Seven Tax-Efficient Perks to ask your Employer For
The day and age of employer/employee loyalty is long gone. No longer do people finish school, and work their entire career at the same company, retiring with full pension and benefits for life.
In fact, the average person will not only change employers, but careers entirely approximately eight times before reaching age 50. Combine that information with layoffs and downsizing on the employer side, and “tenure” becomes a thing of the past.
As competent and dedicated employees, you can use this to your advantage though. If you are doing a good job, your employer will want to keep you. And to do so, they know they might need to woo you or otherwise entice you to stay if your skills are marketable and you are in demand.
Here is a list of things you can try asking your employer for, either at the negotiation table before you take a new job, or at an annual review when you have demonstrated that you are an excellent employee:
This is of course the tried and true way of being compensated and appreciated for your services. Unfortunately though, it’s also the hardest to get and the worst for your taxes. The higher your income, the more tax you pay, and sometimes a small raise to the next tax bracket can even mean less take-home pay than before. Following are a few other suggestions that may carry more bang for your buck.
Pay for Education
It is in your employer’s best interest to have educated employees who are seeking further knowledge in their profession. Education can take the form of on-line courses, part-time university or college credits, or professional courses. Professional certificates in your line of work can not only mean more marketable skills, but higher pay. So you may end up getting that raise after they pay for your education anyway.
The beauty of getting your employer to pay for courses is that the cost of the course is deductible to your employer, and rarely shows up on your pay stub as a taxable benefit. It’s like free money (as long as you are willing to put in the work of studying).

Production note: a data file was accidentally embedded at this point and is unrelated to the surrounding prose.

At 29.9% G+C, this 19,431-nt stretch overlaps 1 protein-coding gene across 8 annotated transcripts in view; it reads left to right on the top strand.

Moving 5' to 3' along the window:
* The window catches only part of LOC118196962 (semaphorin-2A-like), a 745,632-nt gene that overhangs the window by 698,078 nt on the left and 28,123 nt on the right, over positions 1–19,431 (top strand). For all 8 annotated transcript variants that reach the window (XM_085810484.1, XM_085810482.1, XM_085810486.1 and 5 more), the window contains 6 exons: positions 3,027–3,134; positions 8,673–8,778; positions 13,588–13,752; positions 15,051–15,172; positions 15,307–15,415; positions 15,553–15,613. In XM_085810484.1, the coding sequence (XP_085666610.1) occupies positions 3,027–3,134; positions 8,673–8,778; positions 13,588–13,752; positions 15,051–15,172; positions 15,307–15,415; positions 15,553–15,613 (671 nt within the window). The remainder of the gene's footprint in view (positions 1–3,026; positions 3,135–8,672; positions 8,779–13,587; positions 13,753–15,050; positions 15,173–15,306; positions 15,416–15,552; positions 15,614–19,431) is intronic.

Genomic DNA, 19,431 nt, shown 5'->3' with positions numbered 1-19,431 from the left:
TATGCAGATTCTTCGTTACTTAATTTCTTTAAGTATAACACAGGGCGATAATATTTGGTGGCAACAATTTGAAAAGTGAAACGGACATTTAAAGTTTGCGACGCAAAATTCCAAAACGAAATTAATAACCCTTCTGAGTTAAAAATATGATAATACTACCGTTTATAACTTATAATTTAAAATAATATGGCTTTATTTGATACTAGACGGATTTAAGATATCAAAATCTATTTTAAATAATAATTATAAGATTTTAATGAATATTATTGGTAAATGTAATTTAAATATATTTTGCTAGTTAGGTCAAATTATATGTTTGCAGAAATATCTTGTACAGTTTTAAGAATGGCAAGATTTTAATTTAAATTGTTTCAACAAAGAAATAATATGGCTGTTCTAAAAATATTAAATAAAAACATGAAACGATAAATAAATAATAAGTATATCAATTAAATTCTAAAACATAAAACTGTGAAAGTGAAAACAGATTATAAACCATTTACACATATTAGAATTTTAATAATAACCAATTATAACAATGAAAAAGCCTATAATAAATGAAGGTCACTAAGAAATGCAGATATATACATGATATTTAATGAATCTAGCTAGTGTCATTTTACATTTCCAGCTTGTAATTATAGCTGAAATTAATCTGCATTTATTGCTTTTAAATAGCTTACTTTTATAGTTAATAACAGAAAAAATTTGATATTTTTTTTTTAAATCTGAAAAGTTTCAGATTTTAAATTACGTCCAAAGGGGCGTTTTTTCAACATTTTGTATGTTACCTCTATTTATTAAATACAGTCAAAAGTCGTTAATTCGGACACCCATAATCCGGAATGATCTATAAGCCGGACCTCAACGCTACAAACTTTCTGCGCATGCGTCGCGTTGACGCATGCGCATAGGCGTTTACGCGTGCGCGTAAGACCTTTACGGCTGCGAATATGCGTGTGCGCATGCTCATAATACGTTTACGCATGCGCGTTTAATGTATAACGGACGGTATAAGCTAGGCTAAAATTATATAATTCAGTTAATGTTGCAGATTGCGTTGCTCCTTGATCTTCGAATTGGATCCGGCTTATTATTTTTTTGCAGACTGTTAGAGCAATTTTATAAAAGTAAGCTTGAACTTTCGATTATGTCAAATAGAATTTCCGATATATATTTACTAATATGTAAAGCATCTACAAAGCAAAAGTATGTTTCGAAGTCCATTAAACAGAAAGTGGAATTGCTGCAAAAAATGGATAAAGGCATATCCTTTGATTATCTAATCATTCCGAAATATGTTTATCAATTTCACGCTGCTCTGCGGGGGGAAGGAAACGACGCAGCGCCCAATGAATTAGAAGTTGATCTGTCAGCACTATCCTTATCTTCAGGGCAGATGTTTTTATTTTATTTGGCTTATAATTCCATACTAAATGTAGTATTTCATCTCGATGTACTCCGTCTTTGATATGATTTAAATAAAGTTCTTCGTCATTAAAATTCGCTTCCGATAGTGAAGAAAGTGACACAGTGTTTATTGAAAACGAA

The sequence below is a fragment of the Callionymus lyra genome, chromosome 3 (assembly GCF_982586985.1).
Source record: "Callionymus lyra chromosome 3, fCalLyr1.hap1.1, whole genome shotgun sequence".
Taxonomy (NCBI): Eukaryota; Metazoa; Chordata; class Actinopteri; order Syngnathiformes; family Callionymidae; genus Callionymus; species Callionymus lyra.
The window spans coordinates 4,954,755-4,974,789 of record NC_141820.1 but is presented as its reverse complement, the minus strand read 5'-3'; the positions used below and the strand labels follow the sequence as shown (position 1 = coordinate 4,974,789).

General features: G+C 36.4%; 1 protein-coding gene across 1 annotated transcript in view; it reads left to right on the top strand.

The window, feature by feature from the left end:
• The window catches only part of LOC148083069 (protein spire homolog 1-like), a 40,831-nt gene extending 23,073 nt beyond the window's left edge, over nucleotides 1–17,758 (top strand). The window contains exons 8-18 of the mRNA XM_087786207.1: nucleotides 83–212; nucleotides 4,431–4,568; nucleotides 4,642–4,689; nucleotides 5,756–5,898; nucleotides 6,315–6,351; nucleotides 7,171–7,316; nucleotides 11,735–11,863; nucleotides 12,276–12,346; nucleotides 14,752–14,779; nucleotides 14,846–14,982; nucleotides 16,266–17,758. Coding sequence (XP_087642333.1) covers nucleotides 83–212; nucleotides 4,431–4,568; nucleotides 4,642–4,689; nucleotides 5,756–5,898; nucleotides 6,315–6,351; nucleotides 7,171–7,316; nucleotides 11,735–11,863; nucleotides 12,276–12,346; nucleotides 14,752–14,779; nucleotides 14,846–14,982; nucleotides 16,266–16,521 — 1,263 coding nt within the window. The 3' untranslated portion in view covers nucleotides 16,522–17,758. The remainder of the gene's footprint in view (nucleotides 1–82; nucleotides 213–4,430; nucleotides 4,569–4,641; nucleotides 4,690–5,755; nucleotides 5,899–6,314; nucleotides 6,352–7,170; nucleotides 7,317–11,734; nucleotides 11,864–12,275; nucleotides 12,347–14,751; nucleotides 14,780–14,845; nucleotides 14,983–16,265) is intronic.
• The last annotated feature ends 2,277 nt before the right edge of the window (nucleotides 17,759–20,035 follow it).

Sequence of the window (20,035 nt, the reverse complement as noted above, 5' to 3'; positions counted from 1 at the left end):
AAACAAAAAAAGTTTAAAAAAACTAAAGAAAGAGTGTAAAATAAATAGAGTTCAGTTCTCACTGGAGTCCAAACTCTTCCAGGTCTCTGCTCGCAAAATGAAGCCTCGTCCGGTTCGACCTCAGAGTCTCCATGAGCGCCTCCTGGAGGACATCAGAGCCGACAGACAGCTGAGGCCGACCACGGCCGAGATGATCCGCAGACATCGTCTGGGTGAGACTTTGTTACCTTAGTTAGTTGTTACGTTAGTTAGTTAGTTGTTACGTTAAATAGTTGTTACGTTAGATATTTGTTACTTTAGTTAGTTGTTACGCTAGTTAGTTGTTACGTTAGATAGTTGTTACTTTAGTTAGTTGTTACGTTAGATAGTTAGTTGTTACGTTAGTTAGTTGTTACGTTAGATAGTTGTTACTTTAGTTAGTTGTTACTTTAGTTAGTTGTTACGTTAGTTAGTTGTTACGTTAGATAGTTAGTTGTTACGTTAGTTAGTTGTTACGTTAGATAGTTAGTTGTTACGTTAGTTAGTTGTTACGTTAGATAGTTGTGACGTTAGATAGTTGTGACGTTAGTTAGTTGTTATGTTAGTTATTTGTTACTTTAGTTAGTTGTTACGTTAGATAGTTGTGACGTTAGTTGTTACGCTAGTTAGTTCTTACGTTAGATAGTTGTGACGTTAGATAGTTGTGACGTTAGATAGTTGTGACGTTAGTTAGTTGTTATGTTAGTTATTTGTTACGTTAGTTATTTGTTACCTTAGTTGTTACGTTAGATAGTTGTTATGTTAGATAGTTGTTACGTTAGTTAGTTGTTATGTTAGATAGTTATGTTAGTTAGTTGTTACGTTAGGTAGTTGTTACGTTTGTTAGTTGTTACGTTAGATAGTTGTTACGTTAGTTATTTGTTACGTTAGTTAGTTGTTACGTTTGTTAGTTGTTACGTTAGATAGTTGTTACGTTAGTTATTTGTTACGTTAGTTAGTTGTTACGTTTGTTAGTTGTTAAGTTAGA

Another way to get more value out of your job is to ask for an enhanced benefit program. Maybe this will look like a lower deductible on your health care claims, or a better split in premiums if you pay part. Maybe they will enhance your Disability Insurance plan (but beware of the tax consequences of them paying for it entirely).
If you have a work place with flex hours or the ability to work from home, you can ask for toys to help you do your job when you’re not in the office. These toys can take the form of a cell phone or PDA (with a fully-funded plan of course), laptop, internet service at home, or any other relevant services you can legitimately use for work but that might also enhance your personal life. And because it is the cost of doing business, rarely if ever will you be taxed for it.
Some employers will dole out car or gas allowances for their employees. It could come in the form of additional pay, but often takes the form of a company credit card or reimbursement plan. If it is the latter, it again usually allows you to avoid additional taxation as it’s considered a company expense not an employee-related expense.
Better Pension/Retirement Benefits
You can request a matching program (if you contribute “x” percent or dollars, then they will match it in totality or up to “y”), or you can ask simply for better employer-funded coverage of your retirement or pension plan if such a company plan already exists.
This is a sticky area, and should be approached with caution. However if you have a good relationship with your employer and they want to keep you, you could consider being taken off the payroll as a salaried employee and added instead as a contract employee. Technically this means you are self-employed, and can now deduct any expenses that you personally incur to earn your income. This includes transportation (car, gas, repairs, public transportation), home office supplies and equipment, and a myriad of other miscellaneous items depending on your line of work.
The down side to this is that if down the road the company needs to lay off employees, you will be the most expendable since they don’t have to give you severance pay, or when the contract is up they can let you go with little or no notice, depending on the terms.
Consult your accountant or tax-preparer before going down this road, but if it is done properly it can save you lots of dough in taxes and be quite lucrative.
And, if your employer is unwilling to budge, or you are looking for a new career and want to go where the money is, here is a link to the Top Ten List of Majors With The Highest Salaries.
Employers aren’t stupid. If you don’t ask for (or demand) extra perks, then rarely will they volunteer them to you. Just like asking for a discount, the worst they can say is “no”. You’ll never know unless you ask!
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